My joy is breaking down concepts so they feel easier for people.
That’s why I started UXBeginner to teach people product design.
That’s why I write about personal finance and investing.
In my pursuit of making things easy, there’s one thing I don’t talk about as much…
Things are hard.
Money, investing, financial independence…
All these things I love to talk about, can be hard.
Beating the market is hard.
Most investing professionals fail to beat the stock market index of 8-10% a year.
If beating the market was easy, then everyone would do it.
And what about financial independence?
This takes having an extremely high savings rate (50%+ of paycheck)
Then investing that money consistently over many years
And making personal sacrifices along the way (sorry, not going out clubbing tonight)
Anybody could become rich, but few will.
My job is to take what is perceived to be hard about investing and money…
And simplify it so that people are encouraged – not scared – to build their wealth
But I don’t want to lie that taking action and staying consistent is easy.
Because it’s hard.
The military has a saying: “Embrace the Suck”
If you accept the fact that something is hard,
Then you’ve prepared mentally to take on challenges.
On the contrary, resistance makes things harder than necessary.
If your expectation is that something hard should be easy,
Requiring little work to get instant results…
Then you’re in for a reckoning.
You might be reading this and have counterpoints.
I know what you’re thinking:
Things don’t have to be hard.
And you’d be right too.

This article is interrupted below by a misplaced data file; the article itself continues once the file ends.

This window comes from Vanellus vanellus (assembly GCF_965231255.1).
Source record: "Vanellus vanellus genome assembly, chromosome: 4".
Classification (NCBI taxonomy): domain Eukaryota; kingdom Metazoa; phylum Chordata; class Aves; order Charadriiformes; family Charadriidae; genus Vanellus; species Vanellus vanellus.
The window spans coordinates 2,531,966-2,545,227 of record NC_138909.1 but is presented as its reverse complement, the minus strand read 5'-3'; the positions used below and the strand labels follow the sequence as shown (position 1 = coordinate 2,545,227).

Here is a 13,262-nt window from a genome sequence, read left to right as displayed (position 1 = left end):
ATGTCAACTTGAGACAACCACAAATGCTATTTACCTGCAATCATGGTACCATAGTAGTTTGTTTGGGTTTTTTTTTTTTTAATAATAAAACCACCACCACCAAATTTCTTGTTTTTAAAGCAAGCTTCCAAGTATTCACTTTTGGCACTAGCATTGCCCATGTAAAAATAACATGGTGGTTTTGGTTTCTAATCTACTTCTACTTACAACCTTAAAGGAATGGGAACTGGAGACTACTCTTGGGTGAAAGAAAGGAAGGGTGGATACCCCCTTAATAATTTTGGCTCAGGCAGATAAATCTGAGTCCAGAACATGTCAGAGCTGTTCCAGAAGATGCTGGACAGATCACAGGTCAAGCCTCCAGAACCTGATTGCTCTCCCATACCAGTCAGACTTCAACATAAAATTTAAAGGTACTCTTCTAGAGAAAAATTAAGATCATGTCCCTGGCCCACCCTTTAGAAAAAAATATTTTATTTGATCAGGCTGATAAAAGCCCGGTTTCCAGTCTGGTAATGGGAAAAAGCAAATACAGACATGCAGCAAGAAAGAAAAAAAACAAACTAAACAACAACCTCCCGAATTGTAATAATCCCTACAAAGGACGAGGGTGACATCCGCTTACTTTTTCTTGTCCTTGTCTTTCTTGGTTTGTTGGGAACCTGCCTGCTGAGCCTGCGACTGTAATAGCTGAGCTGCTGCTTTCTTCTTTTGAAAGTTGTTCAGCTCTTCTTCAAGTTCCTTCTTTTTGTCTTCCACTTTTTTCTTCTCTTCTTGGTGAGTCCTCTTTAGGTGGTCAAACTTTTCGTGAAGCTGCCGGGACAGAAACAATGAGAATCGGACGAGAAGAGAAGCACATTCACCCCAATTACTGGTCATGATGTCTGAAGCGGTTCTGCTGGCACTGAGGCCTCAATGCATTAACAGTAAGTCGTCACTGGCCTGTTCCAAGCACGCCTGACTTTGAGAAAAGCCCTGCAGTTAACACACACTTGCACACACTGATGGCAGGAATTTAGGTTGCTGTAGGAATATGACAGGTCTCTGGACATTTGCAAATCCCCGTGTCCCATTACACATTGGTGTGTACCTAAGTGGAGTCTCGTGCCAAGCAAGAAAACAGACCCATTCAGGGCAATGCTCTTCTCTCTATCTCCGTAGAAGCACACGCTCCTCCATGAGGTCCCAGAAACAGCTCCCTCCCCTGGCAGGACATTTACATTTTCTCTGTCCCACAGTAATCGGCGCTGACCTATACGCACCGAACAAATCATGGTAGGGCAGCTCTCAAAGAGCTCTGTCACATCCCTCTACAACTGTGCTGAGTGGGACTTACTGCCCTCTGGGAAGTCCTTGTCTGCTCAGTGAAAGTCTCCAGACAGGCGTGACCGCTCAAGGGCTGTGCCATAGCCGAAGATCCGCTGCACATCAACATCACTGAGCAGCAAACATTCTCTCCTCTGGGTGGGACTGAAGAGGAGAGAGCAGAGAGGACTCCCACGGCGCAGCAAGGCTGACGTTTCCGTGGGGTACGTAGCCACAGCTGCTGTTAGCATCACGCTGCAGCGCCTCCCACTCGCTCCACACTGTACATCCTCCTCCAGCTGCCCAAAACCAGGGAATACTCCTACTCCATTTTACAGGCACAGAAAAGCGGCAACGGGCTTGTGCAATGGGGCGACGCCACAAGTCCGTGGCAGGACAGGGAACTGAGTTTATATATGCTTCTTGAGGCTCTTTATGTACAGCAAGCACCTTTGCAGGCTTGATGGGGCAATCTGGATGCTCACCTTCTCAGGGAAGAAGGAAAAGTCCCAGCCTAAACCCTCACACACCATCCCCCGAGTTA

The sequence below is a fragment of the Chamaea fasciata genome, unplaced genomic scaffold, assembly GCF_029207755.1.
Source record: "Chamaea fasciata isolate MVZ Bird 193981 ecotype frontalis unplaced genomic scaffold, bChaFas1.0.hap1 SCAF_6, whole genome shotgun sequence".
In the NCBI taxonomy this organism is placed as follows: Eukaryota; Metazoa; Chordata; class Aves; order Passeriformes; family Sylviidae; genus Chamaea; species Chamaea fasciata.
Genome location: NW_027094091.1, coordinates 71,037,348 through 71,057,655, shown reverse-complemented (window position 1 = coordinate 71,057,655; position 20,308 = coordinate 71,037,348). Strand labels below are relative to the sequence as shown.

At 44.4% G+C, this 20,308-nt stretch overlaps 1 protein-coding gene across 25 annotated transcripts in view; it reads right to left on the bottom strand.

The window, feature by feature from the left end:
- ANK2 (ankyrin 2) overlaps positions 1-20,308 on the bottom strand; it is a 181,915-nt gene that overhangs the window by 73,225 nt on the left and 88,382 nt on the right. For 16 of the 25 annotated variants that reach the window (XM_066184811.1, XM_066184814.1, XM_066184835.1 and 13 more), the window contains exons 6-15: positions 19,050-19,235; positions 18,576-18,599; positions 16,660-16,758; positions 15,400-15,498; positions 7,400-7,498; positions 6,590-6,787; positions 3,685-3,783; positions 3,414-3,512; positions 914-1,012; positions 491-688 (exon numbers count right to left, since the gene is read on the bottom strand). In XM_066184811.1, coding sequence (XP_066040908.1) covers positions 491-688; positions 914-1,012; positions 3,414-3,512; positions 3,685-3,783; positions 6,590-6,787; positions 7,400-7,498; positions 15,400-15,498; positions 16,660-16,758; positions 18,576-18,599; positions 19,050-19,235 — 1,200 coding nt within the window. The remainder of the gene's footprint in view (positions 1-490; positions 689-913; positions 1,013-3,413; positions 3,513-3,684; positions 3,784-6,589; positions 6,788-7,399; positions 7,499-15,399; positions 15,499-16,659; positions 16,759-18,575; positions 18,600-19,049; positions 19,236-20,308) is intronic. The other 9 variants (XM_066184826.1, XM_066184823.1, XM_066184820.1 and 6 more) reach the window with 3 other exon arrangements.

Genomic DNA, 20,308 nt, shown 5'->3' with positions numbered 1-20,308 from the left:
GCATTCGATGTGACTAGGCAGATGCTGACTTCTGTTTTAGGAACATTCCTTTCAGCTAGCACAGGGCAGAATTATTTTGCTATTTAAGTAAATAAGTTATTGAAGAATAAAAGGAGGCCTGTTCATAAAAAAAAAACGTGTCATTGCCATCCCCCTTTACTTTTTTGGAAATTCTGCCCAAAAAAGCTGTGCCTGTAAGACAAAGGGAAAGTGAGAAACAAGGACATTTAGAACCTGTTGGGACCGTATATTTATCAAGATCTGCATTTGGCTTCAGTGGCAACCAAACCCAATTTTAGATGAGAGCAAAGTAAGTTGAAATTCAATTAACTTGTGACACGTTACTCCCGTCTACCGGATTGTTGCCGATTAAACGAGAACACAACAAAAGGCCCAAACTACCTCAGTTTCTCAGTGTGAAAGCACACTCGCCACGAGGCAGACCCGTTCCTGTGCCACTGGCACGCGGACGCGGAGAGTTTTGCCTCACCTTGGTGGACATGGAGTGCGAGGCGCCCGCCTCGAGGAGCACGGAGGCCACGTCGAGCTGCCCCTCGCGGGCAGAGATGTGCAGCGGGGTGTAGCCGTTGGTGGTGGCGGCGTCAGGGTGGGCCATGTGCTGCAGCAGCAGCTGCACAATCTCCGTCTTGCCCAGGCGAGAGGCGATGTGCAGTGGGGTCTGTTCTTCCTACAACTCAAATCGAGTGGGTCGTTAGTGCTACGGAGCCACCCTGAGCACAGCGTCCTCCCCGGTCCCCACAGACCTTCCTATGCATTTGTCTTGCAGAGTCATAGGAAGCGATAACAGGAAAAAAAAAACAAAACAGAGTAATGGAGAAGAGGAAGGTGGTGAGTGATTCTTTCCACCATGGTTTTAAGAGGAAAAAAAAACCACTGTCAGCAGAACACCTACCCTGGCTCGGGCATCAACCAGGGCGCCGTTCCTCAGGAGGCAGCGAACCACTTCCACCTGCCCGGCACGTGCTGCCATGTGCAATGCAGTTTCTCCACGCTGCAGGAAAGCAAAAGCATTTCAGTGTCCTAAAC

“What if this were easier?”
I had a debate with Drew Stegmaier, a writer & philosopher friend.
He made a good point that expecting things to be hard is does not feel like “big manifestation” energy.
Why do something the hard way if it could be easier?
Asking what if this were easier? Is an amazing question and should be asked more often.
We should not do things just because they’re hard—that leads to inefficiency.
Nor should we should avoid doing things just because they’re hard—that leads to fragility.
A model emerged in my mind: embrace things that are inherently hard; catch yourself avoiding or doing things just because they’re hard.
But there’s an even clearer model:
What is worth doing?
The one question that cuts through all the noise is to ask:
“What is worth doing?”
Something that’s worth doing,
Means that it’s inherently valuable to you.
Now here comes the hard part—
Defining what is valuable to you.
How valuable is it to become financially free?
To start a side hustle for extra income?
Or…how valuable is it to just relax?
Values are hard, especially when others project their values onto us.
But this feels like the work that’s necessary to answer the existential question*, which I’ll end with.
What mountain is worth climbing?
*Credit James Clear’s post